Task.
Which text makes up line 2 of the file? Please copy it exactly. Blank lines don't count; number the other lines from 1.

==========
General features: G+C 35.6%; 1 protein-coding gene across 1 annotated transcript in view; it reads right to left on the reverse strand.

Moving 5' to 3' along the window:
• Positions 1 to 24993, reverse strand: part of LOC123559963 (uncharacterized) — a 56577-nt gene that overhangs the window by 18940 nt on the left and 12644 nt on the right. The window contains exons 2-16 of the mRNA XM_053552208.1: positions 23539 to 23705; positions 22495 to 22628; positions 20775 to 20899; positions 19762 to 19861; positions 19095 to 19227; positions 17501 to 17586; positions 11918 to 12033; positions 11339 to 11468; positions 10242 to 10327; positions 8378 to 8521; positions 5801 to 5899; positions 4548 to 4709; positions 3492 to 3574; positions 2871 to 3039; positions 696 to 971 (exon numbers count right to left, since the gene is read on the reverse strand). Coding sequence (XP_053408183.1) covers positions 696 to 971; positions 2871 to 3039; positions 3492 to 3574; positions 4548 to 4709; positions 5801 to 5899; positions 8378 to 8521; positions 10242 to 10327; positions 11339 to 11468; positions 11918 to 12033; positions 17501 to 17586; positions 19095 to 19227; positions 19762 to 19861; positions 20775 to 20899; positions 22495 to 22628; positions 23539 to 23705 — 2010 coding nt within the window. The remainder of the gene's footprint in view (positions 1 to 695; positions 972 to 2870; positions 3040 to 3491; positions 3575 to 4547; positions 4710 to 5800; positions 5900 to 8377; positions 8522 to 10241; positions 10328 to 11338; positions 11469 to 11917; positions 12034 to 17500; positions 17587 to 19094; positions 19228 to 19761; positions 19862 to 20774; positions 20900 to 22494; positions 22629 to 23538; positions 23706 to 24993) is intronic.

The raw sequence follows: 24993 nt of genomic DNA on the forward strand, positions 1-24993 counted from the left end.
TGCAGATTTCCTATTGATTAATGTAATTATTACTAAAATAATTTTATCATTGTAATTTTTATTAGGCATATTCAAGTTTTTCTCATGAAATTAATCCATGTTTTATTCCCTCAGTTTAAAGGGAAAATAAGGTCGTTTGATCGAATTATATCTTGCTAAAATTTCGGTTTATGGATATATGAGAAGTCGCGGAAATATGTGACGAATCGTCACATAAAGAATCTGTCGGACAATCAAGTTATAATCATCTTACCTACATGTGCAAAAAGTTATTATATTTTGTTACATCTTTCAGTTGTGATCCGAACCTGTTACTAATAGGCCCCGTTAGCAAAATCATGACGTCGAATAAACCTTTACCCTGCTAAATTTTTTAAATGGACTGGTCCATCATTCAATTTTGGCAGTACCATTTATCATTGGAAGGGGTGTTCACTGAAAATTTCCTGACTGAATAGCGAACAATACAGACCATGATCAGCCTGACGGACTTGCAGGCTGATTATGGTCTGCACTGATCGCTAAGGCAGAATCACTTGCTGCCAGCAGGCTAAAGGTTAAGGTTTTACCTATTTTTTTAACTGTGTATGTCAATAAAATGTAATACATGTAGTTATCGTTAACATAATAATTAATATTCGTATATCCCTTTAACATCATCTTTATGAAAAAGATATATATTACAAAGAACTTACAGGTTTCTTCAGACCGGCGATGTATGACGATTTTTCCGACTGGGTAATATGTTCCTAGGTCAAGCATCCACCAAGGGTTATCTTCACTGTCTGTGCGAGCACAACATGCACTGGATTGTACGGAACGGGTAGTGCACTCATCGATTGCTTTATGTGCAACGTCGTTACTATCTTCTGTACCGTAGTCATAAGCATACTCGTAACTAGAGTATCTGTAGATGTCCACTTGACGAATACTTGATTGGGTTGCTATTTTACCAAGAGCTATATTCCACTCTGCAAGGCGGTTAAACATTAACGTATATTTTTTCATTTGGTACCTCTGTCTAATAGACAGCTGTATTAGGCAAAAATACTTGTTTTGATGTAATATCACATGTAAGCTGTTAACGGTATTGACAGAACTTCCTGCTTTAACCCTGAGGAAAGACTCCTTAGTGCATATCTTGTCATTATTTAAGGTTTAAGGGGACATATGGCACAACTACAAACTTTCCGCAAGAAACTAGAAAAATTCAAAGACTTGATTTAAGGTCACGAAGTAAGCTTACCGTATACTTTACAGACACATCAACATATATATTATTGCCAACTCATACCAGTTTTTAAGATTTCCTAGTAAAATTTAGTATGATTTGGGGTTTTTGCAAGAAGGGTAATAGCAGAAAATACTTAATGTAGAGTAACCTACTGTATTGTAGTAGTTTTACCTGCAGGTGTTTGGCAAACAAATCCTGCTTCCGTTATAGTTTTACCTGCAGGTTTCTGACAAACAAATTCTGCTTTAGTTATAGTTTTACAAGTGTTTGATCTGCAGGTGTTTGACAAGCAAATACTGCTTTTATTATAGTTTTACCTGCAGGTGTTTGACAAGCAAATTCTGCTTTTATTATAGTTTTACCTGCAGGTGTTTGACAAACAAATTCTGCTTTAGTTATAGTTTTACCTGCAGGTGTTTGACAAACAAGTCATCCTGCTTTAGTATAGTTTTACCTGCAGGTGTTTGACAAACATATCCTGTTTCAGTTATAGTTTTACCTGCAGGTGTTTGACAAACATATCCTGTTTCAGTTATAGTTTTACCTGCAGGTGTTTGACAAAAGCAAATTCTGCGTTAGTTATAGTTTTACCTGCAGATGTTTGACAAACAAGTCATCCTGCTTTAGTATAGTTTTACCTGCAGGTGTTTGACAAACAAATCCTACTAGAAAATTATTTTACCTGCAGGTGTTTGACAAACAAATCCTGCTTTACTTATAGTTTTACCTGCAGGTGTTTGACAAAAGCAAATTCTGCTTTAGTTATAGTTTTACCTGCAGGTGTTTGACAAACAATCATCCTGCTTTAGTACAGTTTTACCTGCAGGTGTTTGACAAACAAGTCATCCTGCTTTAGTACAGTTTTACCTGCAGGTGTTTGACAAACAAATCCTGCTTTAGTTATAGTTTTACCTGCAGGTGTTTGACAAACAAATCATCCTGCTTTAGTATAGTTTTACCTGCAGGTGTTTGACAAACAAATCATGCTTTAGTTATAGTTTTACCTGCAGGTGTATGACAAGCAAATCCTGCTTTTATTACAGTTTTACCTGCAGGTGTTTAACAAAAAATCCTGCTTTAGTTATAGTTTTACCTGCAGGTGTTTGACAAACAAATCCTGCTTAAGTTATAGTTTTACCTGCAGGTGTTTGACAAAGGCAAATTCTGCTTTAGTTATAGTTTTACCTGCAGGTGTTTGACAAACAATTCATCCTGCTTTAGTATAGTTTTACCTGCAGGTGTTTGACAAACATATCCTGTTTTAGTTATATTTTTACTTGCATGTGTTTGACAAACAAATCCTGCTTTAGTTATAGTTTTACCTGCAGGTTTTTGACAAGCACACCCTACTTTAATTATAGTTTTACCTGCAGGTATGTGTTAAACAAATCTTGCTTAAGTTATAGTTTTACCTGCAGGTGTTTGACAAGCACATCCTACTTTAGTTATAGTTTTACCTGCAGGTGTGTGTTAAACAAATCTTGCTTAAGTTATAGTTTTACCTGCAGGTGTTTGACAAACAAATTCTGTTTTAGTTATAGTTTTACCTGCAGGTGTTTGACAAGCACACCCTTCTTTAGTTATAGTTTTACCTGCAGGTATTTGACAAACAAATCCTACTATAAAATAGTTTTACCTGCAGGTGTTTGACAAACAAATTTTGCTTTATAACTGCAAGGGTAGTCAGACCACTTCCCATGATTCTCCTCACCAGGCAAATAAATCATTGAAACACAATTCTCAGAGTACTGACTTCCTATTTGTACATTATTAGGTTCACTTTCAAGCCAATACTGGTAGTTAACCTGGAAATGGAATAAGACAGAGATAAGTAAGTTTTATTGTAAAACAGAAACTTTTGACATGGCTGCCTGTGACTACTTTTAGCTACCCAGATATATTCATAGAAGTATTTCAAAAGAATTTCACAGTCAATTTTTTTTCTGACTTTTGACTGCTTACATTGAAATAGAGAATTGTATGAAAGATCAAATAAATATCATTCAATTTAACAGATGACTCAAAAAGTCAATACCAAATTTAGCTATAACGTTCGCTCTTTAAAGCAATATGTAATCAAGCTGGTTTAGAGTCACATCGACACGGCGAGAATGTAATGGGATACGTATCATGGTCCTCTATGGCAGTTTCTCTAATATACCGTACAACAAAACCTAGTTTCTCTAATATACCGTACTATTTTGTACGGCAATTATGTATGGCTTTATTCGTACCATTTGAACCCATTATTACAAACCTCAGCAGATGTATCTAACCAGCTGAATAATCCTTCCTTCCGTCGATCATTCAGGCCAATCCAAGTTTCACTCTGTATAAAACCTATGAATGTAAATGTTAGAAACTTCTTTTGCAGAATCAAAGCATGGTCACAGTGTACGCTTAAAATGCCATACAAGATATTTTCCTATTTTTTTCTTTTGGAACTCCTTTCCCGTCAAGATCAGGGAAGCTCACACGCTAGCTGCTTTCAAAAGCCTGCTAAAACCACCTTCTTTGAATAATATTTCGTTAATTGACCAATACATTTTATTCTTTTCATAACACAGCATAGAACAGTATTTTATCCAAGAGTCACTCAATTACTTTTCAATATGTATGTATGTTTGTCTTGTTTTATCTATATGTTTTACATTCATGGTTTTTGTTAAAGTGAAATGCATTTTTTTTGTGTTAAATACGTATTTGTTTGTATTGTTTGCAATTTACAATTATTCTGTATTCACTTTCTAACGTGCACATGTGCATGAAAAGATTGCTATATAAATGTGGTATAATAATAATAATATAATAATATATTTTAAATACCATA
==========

Moving 5' to 3' along the window: